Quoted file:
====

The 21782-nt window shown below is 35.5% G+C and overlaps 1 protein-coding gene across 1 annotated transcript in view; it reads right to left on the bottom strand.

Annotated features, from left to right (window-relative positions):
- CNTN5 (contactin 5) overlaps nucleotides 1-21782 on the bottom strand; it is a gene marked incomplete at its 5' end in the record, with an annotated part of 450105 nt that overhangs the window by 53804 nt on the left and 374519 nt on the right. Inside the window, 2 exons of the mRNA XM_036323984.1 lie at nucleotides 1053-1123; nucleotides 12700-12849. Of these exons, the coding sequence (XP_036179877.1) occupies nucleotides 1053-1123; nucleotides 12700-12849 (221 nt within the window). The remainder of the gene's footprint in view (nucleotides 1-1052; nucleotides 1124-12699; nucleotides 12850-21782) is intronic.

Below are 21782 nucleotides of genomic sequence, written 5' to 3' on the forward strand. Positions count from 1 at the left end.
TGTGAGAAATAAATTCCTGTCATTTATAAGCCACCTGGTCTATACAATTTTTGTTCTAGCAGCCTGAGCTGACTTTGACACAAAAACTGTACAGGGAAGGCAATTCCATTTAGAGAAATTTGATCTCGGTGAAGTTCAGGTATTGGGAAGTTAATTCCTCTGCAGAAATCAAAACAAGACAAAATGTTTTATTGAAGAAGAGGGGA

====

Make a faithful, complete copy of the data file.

The 21782-nt window shown below is 35.5% G+C and overlaps 1 protein-coding gene across 1 annotated transcript in view; it reads right to left on the bottom strand.

Annotated features, from left to right (window-relative positions):
- CNTN5 (contactin 5) overlaps nucleotides 1-21782 on the bottom strand; it is a gene marked incomplete at its 5' end in the record, with an annotated part of 450105 nt that overhangs the window by 53804 nt on the left and 374519 nt on the right. Inside the window, 2 exons of the mRNA XM_036323984.1 lie at nucleotides 1053-1123; nucleotides 12700-12849. Of these exons, the coding sequence (XP_036179877.1) occupies nucleotides 1053-1123; nucleotides 12700-12849 (221 nt within the window). The remainder of the gene's footprint in view (nucleotides 1-1052; nucleotides 1124-12699; nucleotides 12850-21782) is intronic.

Below are 21782 nucleotides of genomic sequence, written 5' to 3' on the forward strand. Positions count from 1 at the left end.
TGTGAGAAATAAATTCCTGTCATTTATAAGCCACCTGGTCTATACAATTTTTGTTCTAGCAGCCTGAGCTGACTTTGACACAAAAACTGTACAGGGAAGGCAATTCCATTTAGAGAAATTTGATCTCGGTGAAGTTCAGGTATTGGGAAGTTAATTCCTCTGCAGAAATCAAAACAAGACAAAATGTTTTATTGAAGAAGAGGGGA